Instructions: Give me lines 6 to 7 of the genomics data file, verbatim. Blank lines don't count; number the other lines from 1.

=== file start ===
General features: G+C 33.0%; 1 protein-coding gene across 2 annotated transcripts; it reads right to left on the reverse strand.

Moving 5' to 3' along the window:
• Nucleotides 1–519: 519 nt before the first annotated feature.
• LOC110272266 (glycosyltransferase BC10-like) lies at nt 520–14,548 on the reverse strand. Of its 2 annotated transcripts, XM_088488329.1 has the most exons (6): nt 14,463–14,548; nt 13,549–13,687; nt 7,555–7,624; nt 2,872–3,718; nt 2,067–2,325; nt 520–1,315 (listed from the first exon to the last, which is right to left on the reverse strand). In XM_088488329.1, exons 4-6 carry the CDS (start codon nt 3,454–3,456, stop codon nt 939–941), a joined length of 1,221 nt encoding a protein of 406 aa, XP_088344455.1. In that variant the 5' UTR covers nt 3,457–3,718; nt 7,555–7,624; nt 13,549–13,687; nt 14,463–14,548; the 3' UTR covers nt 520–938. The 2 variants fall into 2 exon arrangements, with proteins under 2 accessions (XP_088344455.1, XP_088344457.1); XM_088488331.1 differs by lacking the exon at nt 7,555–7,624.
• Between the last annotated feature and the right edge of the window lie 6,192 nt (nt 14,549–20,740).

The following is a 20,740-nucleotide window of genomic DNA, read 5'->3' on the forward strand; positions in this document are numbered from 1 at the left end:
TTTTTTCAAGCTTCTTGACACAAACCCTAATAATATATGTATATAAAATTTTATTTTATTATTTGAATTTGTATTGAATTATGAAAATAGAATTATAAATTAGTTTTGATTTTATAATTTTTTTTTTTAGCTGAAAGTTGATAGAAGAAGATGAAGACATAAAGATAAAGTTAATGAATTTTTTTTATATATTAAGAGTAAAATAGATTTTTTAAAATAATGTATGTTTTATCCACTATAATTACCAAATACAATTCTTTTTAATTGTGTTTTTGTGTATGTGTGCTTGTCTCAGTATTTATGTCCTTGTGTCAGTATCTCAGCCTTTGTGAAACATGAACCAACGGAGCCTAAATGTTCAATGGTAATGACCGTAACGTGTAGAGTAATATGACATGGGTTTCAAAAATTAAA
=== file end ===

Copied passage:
The following is a 20,740-nucleotide window of genomic DNA, read 5'->3' on the forward strand; positions in this document are numbered from 1 at the left end:
TTTTTTCAAGCTTCTTGACACAAACCCTAATAATATATGTATATAAAATTTTATTTTATTATTTGAATTTGTATTGAATTATGAAAATAGAATTATAAATTAGTTTTGATTTTATAATTTTTTTTTTTAGCTGAAAGTTGATAGAAGAAGATGAAGACATAAAGATAAAGTTAATGAATTTTTTTTATATATTAAGAGTAAAATAGATTTTTTAAAATAATGTATGTTTTATCCACTATAATTACCAAATACAATTCTTTTTAATTGTGTTTTTGTGTATGTGTGCTTGTCTCAGTATTTATGTCCTTGTGTCAGTATCTCAGCCTTTGTGAAACATGAACCAACGGAGCCTAAATGTTCAATGGTAATGACCGTAACGTGTAGAGTAATATGACATGGGTTTCAAAAATTAAA